by James Maher

I love to look at travel photography, but man, sometimes it can all just seem mind-numbingly similar.
 Put a cabin, some rocks, grass, or sand in the foreground, a lake or ocean in the middle ground, and a sunset or mountain in the background, preferably during a slightly cloudy day.
Shake. Rinse. Repeat.
I do this frequently; everyone does.  But that’s the problem.  Sometimes we need to break away from the formulas of what we think photographs should look like.  We need to think outside of the box and try to do things a little differently.
 So here are a few tips and thoughts to help you create unique travel photos.
When we’re in a new place, sometimes all we can think about is taking photos of the beautiful architecture, the monuments, and the wonders that we travelled to see.  We have these thoughts from the countless guide books we’ve read and from the imagery we’ve seen over the web.  We want to take those same pictures to have for ourselves (and we should take these photos.)  But these things are not necessarily what gives a place its essence and its soul.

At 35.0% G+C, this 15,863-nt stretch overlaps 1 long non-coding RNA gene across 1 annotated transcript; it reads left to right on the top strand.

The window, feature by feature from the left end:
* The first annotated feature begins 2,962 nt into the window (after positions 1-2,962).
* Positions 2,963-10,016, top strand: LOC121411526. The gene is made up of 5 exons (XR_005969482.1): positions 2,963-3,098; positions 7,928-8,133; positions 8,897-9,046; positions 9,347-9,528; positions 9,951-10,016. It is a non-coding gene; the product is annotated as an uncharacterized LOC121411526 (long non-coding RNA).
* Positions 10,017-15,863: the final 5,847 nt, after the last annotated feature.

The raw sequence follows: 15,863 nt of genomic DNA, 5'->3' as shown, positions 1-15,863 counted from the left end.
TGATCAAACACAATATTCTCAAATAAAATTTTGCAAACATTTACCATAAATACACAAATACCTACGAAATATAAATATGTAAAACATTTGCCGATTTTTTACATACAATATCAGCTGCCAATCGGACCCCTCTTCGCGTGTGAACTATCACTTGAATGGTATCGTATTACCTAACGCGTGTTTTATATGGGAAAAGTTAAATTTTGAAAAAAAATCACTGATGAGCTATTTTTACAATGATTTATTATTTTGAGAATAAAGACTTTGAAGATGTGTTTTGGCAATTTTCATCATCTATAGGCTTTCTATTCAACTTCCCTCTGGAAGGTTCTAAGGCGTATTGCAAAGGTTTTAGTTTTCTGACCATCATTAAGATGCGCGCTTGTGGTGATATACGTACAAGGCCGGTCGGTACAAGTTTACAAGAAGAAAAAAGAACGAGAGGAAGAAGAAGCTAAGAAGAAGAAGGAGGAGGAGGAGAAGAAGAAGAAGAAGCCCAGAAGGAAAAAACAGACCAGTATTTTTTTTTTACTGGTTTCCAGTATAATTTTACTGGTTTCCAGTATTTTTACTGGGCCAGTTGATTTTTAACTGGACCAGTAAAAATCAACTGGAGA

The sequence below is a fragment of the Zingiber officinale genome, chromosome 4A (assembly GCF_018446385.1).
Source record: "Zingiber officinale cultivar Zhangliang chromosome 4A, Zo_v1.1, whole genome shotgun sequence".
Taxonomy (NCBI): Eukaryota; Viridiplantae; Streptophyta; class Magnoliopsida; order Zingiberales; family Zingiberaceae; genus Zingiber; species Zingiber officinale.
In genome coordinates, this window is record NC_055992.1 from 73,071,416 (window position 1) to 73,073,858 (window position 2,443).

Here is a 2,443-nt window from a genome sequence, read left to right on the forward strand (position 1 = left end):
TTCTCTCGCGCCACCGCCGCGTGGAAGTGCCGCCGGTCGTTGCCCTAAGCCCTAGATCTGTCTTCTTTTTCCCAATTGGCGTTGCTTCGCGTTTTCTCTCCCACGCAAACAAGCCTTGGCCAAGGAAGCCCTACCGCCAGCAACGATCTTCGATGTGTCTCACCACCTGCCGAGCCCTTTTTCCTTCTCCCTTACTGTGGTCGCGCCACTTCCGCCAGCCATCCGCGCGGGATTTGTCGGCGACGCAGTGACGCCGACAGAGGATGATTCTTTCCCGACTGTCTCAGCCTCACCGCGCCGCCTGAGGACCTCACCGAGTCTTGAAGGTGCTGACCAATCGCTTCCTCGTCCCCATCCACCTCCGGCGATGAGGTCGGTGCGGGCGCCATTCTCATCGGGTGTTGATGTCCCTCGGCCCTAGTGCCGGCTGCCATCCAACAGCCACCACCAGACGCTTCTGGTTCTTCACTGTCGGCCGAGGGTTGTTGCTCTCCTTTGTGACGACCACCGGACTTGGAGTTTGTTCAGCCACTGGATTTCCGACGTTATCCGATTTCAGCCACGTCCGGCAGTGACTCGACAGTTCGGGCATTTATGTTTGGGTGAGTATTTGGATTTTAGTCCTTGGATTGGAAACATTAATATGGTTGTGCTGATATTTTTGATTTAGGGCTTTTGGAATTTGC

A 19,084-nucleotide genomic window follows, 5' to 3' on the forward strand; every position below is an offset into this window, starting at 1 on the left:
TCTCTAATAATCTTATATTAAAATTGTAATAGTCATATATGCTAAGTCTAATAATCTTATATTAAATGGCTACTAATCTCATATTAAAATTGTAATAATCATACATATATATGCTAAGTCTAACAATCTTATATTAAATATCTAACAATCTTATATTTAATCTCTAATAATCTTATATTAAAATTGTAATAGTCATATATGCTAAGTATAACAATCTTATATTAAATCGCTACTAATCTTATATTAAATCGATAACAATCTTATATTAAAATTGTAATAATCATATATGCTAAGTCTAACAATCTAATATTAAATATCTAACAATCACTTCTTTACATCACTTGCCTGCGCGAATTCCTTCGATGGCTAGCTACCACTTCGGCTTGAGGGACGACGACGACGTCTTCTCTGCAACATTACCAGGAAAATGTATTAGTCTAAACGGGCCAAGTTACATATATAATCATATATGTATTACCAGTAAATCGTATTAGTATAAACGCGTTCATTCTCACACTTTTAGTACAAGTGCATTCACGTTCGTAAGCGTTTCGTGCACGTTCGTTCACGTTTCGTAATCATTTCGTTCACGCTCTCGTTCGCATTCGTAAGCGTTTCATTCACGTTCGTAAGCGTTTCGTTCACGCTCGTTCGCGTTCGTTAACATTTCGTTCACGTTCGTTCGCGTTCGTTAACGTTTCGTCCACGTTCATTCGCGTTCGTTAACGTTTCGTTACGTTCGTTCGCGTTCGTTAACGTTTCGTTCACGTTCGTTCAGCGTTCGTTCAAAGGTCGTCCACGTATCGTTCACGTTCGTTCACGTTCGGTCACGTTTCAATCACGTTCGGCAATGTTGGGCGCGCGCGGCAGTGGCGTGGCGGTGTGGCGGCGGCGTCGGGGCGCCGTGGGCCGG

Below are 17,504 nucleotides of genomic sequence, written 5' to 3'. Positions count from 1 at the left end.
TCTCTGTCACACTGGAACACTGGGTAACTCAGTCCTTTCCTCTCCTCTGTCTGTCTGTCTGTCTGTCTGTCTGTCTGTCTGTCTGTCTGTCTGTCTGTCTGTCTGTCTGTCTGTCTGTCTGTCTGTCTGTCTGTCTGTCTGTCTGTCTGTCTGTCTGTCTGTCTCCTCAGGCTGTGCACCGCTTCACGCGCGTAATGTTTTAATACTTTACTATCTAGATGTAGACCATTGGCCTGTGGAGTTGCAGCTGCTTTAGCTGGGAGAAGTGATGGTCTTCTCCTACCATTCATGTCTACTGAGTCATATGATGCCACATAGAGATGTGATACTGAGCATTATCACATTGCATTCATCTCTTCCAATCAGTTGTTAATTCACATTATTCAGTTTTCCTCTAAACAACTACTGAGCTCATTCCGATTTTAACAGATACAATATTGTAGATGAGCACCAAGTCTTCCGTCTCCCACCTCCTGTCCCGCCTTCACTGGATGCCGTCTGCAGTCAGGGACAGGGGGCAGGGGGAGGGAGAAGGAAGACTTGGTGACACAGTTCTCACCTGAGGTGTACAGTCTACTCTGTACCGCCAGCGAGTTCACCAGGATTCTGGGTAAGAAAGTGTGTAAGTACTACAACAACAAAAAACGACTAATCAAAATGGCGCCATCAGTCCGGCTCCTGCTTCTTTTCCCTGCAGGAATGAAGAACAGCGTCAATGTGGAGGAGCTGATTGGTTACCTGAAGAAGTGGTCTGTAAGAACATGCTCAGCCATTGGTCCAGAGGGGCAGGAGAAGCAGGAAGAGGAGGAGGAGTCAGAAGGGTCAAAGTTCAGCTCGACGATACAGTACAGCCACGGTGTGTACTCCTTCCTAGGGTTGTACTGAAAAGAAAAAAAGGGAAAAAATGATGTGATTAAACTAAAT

Stop and think about how you feel.  What is it that is creating that feeling?  Is it that tiny, bustling restaurant, lit up at night and filled with regulars?  Is it the well dressed men in expensive suits and shoes riding their bicycles to work?  Is it the chaos and constant traffic on the streets?  Is it the food vendors on the side of the road?  Is it the fresh bread and cheese?
 For instance, what describes Italy better?  Is it your typical capture of the Duomo or the Ponte Vecchio, or is it a detail shot of an older man in a well-made suit walking on wet cobblestones and bringing home fresh bread at the end of the day?

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